7 Things I Wish I Knew at 18
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Whoa! I can't believe I wrote this back when I was journaling during my freshman year of college to the effect of self-reflection rather than outward inspiration. But, luckily they've become one in the same with this platform here. So here are just some of my greatest insights that I wish I knew when I was 18-years-old. Looking back, they could've really been helpful. But that's the beautiful thing about life - you live and you learn.
1. Friendships take time. - Before coming to college, I certainly wasn't under the pretense that making friends was going to be easy (especially since I don't party), but what I didn't realize was how hard it was going to be to find the ones who were really going to be consistent in their behavior and stick around. While it seems to be that everyone is seeking for new friendships, it's important to know your self-worth and identify with the people who make you a better person. That doesn't necessarily mean disregard those who aren't, but it just means to not be so quick to label. Once you give someone the label of 'friend', you give them power in your life. But, when that day comes that something goes awry in the friendship, you may find yourself saying the usual, "But I thought you were my friend." It takes a crazy amount of time to make friends in the real world. This isn't like high school where you see the same strangers, in the same class, at the same hour, of everyday and then they become less of strangers and more of friends. This is a time for you to figure out who you are and then apply that identity to other people. Listen to the signs (as small and quiet as they may be) that tell you if someone is not going to be a friend for you. We live in a time where everyone thinks that we should have hundreds of friends, when in reality after every stage in our life, we're only left with a couple (and we pray that they're the same ones as before).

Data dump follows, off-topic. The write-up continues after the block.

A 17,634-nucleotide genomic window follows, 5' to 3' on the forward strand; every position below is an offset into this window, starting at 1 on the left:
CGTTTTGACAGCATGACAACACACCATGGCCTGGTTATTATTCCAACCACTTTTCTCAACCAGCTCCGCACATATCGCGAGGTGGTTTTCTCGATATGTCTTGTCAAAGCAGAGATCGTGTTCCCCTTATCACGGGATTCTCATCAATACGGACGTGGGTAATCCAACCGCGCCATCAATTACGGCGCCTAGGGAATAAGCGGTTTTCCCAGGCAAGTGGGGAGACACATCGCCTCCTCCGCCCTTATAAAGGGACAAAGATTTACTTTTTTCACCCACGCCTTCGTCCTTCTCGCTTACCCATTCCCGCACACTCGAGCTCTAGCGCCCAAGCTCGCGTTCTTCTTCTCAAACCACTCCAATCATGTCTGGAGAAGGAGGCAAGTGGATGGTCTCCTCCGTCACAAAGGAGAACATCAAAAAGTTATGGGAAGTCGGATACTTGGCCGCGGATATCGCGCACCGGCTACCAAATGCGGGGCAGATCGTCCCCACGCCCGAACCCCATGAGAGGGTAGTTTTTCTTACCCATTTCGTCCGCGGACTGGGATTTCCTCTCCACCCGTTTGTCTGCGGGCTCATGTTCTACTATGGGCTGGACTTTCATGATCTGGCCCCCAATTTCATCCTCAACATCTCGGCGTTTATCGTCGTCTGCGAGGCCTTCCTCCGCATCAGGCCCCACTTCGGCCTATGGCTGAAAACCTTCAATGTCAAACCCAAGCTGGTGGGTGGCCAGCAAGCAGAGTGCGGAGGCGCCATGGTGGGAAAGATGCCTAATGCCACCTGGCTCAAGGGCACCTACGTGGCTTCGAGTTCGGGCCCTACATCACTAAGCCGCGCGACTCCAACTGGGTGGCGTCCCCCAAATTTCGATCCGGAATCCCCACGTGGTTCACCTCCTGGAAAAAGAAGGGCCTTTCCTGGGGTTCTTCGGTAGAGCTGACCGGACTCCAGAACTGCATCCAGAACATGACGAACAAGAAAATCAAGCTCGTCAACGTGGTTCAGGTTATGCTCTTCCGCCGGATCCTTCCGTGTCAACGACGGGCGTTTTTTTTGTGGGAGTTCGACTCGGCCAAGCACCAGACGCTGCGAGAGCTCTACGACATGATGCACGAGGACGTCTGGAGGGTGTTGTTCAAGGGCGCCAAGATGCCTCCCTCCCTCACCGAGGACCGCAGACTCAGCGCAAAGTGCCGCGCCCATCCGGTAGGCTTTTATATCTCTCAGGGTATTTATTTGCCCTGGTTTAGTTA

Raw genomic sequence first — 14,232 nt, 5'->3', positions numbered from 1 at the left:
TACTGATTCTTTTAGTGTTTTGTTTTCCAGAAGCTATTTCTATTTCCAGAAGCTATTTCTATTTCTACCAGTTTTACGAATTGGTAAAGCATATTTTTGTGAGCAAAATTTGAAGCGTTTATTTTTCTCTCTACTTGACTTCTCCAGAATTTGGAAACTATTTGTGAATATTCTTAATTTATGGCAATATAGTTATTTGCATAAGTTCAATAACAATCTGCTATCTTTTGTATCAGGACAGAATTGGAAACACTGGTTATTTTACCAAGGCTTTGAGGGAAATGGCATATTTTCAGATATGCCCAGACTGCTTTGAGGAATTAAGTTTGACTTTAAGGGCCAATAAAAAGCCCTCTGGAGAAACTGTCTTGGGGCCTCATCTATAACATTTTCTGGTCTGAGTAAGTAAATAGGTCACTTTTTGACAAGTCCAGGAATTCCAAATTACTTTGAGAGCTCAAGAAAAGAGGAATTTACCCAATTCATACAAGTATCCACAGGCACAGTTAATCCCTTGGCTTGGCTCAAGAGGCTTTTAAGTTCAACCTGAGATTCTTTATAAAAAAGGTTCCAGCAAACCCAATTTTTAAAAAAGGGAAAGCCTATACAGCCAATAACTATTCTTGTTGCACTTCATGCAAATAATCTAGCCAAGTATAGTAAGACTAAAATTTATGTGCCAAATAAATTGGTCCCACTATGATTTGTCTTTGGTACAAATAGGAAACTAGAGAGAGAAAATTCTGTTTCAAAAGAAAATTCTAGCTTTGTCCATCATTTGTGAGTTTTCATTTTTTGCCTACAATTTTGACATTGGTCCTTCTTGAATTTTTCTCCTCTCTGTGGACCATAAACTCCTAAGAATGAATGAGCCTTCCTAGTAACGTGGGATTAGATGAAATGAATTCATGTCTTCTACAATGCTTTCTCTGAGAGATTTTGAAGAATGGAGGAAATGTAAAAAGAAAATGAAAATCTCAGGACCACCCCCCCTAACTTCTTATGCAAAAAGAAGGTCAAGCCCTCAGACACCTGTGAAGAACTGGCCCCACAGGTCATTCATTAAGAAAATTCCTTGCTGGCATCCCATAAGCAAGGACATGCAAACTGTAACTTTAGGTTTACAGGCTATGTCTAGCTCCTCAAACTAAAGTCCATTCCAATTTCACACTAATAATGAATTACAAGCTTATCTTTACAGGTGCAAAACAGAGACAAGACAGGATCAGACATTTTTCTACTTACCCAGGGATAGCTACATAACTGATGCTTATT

2. You are lucky to have someone in your life that cares about you. - Although my roommate and I weren't necessarily friends during my freshman year of college, we were instantly very friendly to one another and cared about one another's well-being. This is an anomaly in the real world and the lesson is to embrace it when it happens. Unless you go to school back home, expect to be alone for a couple of weeks until you find someone else who's alone to. Now alone doesn't necessarily mean that you're a recluse or a loser. It happens to everyone. Just beware of the people who say they care for you, but don't necessarily show that they do. The old adage, "Actions speak louder than words" applies here more than ever.
3. Your parents are always your best friends at the end of the day. - Although I have great parents, we never grew to be as close as we are now. My mom seemed to be like my interactive daily diary in my first-year of college as we exchanged stories and lessons to one another. Now, they say that the calls happen less frequent as the years go on, but mine have only increased because important to have your parents as involved in your life as possible. For the most part, they're going to be the only thing that's consistent in your life. You don't see it now, but your relationships with your parents will be so incredibly awesome as life goes. You can't go through it without them. You're just not big enough to live it alone.